Books with Math for Kids Kindergarten through High School

Feb 15, 2018 | Naperville

At Mathnasium of Naperville, we love books that include math lessons. Math books are a great supplement to great instruction for learning math concepts. There are many such books for preschool children that focus on counting.  But what about books that have math for older kids? Here are some that we like and what we like about them, organized by math topic and age range.


Mission Addition by Loreen Leedy

Best for Kindergarten- 2nd graders

This book uses cartoons to explore various concepts of addition, including the math symbols used and the commutative property. We like that it gives young children plenty of opportunity to think and discuss addition in a fun way.


Panda Math: Learning about Subtraction from Hua Mei and Mei Sheng by Anne Whitehead Nagda with The San Diego Zoo

Best for 1st – 3rd graders

This book talks about how zookeepers at the San Diego zoo raised twin panda bear cubs, “Hua Mei” and “Mei Sheng,” during their first year of life. It explores concepts of subtraction while describing the cubs’ growth and care. We like that it explores topics conceptually and shows regrouping visually. Plus, the pictures of pandas are so cute!


It’s Probably Penny by Loreen Leedy

Best for K – 2nd graders

This book follows little Lisa throughout her day. She considers how likely different silly situations are. One example of a situation in the book is determining who most likely stole her sandwich. Lisa likes to imagine the impossible, but then chooses to believe the scenario that is “most likely.” She blames her lovable dog, Penny, as the sandwich thief. We like that the book uses fun characters to introduce the idea of probability.

That’s a Possibility! by Bruce Goldstone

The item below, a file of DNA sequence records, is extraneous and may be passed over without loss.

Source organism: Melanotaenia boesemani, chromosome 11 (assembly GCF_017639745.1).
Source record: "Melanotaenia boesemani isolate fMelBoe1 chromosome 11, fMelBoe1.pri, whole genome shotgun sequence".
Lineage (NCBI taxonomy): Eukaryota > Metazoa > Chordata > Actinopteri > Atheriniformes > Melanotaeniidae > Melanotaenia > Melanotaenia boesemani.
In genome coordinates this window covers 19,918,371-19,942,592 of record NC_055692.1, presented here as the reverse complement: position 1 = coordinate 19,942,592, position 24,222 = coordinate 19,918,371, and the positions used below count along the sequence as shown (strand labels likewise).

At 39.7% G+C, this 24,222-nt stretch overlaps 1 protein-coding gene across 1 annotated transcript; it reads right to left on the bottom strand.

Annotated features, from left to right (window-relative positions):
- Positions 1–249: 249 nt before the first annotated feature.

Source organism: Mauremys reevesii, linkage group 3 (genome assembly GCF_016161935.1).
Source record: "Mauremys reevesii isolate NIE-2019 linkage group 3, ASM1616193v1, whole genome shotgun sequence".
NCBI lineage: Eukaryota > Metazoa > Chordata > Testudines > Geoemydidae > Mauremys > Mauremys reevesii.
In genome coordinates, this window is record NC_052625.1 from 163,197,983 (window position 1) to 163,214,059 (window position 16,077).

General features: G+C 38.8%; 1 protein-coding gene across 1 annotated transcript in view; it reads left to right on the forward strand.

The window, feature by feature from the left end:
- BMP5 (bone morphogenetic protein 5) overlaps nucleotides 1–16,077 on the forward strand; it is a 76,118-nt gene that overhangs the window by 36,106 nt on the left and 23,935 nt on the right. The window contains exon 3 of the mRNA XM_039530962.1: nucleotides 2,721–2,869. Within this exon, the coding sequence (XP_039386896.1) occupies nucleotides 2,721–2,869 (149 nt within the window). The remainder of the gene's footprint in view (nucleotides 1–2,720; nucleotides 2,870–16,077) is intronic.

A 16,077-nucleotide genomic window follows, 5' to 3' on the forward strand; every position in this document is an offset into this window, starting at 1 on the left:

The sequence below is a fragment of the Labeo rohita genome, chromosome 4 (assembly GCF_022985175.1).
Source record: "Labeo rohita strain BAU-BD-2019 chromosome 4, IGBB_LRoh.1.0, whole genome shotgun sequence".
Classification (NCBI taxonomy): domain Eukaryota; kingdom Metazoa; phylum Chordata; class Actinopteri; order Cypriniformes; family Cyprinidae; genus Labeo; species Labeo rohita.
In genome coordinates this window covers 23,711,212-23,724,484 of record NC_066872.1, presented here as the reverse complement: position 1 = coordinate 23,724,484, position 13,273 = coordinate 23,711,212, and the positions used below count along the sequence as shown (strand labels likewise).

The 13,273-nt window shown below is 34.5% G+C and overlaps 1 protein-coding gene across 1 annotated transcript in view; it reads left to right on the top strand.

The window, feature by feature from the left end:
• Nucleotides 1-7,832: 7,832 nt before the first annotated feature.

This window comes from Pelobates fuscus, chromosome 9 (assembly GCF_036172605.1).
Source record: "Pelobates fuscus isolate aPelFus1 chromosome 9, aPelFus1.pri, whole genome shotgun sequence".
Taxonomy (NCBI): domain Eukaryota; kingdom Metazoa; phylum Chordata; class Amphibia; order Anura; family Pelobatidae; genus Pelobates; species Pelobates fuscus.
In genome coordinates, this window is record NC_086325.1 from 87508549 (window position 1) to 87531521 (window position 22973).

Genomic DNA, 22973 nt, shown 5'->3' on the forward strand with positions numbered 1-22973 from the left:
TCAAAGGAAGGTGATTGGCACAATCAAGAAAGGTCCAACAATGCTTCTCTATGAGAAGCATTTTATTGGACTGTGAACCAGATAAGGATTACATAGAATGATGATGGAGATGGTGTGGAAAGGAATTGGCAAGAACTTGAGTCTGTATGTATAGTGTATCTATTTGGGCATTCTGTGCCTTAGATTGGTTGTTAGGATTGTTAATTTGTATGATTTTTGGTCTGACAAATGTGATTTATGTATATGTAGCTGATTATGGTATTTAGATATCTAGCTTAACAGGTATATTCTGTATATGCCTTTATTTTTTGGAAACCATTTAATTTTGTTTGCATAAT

Best for 1st – 3rd graders

This book discusses the likelihood of different events occurring, such as picking a joker out of a full deck of cards. We like that it has bright pictures and sparks the imagination with thinking about different possibilities. It introduces critical vocabulary, such as “certain” and “improbable.” It also has some experiments you can do at home to explore probability.

Number Sense

How Much is a Million? By David M. Schwartz

Best for 1st – 3rd graders

This classic book explores the concept of large numbers. We like the illustrations by Steven Kellogg and the playful tone. Your kids won’t even realize they are thinking about math.

A Million Dots by Mike Clements

Best for 2nd- 5th graders

This book shows one million dots so kids get an idea of how much one million is. Along the way to a million it shows lots of other numbers and gives examples of how those numbers relate to facts and the number 1,000,000. We like it because understanding and visualizing large quantities is difficult. This book gives a tool for comprehending the difference between 100,000 and 1,000,000.

Fractions and Proportions Polar Bear Math: Learning about Fractions from Klondike and Snow by Anne Whitehead Nagda and Cindy Bickel

Best for 3rd-5th graders

This book talks about how zookeepers at the Denver zoo raised twin polar bear cubs, “Klondike” and “Snow,” during their first year of life. Since their mother abandoned them, it was up to the zookeepers to feed and care for the cubs. The book explores ratios, fractions, and proportions related to their growth and care. We like that it explores how fractions are used to solve real world problems. Plus, the polar bear cubs look so cuddly and fun!

Money Skills

A Chair for My Mother by Vera B. Williams

Best for 1st – 3rd graders

This is a story about a family saving money to buy the mother a comfortable chair after a fire destroyed their home. We like it because it introduces the idea of saving and working together toward a goal.